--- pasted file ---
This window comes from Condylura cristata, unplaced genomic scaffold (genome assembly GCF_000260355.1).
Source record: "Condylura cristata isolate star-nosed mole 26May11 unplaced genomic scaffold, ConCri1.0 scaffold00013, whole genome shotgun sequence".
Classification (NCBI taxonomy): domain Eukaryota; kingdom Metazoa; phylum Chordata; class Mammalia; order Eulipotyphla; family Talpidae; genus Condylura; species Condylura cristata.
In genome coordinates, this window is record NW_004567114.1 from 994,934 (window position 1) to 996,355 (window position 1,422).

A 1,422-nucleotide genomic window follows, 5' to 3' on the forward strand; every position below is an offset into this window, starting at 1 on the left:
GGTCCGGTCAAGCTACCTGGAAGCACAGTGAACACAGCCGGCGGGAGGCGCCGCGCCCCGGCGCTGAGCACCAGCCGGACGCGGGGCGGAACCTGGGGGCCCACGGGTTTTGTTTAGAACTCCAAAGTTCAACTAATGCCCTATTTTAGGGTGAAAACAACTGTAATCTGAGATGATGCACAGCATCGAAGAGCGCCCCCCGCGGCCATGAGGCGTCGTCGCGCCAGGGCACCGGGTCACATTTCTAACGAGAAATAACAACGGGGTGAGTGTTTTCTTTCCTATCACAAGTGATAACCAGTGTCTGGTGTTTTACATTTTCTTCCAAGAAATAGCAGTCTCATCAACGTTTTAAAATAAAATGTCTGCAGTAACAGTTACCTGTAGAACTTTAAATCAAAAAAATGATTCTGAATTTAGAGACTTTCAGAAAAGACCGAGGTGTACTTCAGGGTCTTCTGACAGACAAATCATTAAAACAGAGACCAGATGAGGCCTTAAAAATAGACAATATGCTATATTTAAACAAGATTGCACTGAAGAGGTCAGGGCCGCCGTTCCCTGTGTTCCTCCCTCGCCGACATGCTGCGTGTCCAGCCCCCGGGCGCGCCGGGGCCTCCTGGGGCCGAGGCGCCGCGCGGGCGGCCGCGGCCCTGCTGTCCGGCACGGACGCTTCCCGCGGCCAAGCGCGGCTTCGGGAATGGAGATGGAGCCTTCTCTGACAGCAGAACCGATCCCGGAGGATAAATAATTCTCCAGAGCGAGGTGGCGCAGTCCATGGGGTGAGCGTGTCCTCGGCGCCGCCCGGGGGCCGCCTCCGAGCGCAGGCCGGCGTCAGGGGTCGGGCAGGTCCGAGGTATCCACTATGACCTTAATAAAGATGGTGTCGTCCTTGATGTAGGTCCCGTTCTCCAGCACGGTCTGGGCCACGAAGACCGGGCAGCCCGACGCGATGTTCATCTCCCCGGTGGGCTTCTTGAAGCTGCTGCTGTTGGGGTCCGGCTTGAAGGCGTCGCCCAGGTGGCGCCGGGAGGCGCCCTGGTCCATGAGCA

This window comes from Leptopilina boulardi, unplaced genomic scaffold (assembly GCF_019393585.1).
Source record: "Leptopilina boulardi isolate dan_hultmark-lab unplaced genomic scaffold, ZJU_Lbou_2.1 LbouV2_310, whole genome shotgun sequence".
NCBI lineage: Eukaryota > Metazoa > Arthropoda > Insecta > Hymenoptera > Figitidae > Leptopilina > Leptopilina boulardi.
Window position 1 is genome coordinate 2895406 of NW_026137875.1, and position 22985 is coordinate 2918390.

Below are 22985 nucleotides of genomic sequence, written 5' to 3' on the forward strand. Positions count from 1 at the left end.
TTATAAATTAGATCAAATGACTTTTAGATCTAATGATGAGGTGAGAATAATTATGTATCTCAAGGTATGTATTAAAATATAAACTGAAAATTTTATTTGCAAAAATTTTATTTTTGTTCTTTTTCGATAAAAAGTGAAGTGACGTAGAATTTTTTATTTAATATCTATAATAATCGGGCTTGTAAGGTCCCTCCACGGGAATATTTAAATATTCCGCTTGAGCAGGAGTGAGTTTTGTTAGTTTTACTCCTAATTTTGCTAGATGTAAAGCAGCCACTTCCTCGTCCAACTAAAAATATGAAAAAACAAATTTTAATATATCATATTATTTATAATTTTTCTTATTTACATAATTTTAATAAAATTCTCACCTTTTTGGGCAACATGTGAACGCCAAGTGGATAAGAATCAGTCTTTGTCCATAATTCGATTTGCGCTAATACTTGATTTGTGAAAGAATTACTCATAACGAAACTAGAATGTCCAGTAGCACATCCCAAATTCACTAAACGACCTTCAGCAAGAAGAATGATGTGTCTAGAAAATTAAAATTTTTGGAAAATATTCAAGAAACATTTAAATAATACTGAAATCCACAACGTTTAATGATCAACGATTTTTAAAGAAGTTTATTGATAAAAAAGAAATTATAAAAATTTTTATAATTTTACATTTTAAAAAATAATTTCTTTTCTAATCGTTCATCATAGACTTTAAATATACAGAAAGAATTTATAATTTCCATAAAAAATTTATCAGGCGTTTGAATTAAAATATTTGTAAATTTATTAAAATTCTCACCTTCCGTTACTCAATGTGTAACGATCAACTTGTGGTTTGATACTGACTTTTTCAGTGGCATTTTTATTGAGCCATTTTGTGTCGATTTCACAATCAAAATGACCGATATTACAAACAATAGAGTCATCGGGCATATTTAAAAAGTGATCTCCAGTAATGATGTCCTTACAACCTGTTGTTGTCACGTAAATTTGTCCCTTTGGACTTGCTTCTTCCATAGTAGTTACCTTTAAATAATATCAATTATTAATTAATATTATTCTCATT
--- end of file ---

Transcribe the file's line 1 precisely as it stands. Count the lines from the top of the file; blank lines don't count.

This window comes from Condylura cristata, unplaced genomic scaffold (genome assembly GCF_000260355.1).